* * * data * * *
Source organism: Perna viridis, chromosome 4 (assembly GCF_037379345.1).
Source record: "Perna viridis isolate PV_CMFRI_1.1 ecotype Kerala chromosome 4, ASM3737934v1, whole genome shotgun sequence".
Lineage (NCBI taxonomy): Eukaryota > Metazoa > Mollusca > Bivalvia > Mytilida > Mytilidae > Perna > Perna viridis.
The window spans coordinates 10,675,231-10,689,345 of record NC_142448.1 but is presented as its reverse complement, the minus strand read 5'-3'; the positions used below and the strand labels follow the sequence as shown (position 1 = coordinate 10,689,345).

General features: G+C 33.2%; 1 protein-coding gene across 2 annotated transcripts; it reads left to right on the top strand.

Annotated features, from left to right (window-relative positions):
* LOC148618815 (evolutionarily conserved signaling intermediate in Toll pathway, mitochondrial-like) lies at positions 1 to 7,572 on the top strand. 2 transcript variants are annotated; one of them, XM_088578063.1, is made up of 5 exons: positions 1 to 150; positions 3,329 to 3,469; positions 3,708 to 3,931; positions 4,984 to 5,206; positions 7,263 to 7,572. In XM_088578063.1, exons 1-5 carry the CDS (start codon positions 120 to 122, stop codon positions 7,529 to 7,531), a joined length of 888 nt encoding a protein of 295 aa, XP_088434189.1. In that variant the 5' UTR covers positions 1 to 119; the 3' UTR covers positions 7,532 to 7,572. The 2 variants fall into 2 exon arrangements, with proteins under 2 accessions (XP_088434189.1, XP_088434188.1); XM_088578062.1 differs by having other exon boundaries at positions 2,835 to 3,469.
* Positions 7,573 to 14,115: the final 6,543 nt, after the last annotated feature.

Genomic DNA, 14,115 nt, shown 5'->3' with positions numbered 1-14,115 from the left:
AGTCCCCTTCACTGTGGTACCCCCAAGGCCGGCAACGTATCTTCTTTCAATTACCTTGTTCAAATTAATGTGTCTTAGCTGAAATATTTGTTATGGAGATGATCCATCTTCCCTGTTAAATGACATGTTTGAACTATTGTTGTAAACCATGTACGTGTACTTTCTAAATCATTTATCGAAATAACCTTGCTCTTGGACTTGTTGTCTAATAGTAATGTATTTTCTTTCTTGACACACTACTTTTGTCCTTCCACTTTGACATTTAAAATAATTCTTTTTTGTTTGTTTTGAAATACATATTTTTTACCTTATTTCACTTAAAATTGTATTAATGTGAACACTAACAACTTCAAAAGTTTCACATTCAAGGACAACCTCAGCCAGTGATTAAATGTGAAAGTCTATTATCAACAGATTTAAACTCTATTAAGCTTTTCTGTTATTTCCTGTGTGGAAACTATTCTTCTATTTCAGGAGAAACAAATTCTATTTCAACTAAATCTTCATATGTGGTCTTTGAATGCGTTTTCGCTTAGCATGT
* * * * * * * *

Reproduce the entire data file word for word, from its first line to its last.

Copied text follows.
Source organism: Perna viridis, chromosome 4 (assembly GCF_037379345.1).
Source record: "Perna viridis isolate PV_CMFRI_1.1 ecotype Kerala chromosome 4, ASM3737934v1, whole genome shotgun sequence".
Lineage (NCBI taxonomy): Eukaryota > Metazoa > Mollusca > Bivalvia > Mytilida > Mytilidae > Perna > Perna viridis.
The window spans coordinates 10,675,231-10,689,345 of record NC_142448.1 but is presented as its reverse complement, the minus strand read 5'-3'; the positions used below and the strand labels follow the sequence as shown (position 1 = coordinate 10,689,345).

General features: G+C 33.2%; 1 protein-coding gene across 2 annotated transcripts; it reads left to right on the top strand.

Annotated features, from left to right (window-relative positions):
* LOC148618815 (evolutionarily conserved signaling intermediate in Toll pathway, mitochondrial-like) lies at positions 1 to 7,572 on the top strand. 2 transcript variants are annotated; one of them, XM_088578063.1, is made up of 5 exons: positions 1 to 150; positions 3,329 to 3,469; positions 3,708 to 3,931; positions 4,984 to 5,206; positions 7,263 to 7,572. In XM_088578063.1, exons 1-5 carry the CDS (start codon positions 120 to 122, stop codon positions 7,529 to 7,531), a joined length of 888 nt encoding a protein of 295 aa, XP_088434189.1. In that variant the 5' UTR covers positions 1 to 119; the 3' UTR covers positions 7,532 to 7,572. The 2 variants fall into 2 exon arrangements, with proteins under 2 accessions (XP_088434189.1, XP_088434188.1); XM_088578062.1 differs by having other exon boundaries at positions 2,835 to 3,469.
* Positions 7,573 to 14,115: the final 6,543 nt, after the last annotated feature.

Genomic DNA, 14,115 nt, shown 5'->3' with positions numbered 1-14,115 from the left:
AGTCCCCTTCACTGTGGTACCCCCAAGGCCGGCAACGTATCTTCTTTCAATTACCTTGTTCAAATTAATGTGTCTTAGCTGAAATATTTGTTATGGAGATGATCCATCTTCCCTGTTAAATGACATGTTTGAACTATTGTTGTAAACCATGTACGTGTACTTTCTAAATCATTTATCGAAATAACCTTGCTCTTGGACTTGTTGTCTAATAGTAATGTATTTTCTTTCTTGACACACTACTTTTGTCCTTCCACTTTGACATTTAAAATAATTCTTTTTTGTTTGTTTTGAAATACATATTTTTTACCTTATTTCACTTAAAATTGTATTAATGTGAACACTAACAACTTCAAAAGTTTCACATTCAAGGACAACCTCAGCCAGTGATTAAATGTGAAAGTCTATTATCAACAGATTTAAACTCTATTAAGCTTTTCTGTTATTTCCTGTGTGGAAACTATTCTTCTATTTCAGGAGAAACAAATTCTATTTCAACTAAATCTTCATATGTGGTCTTTGAATGCGTTTTCGCTTAGCATGT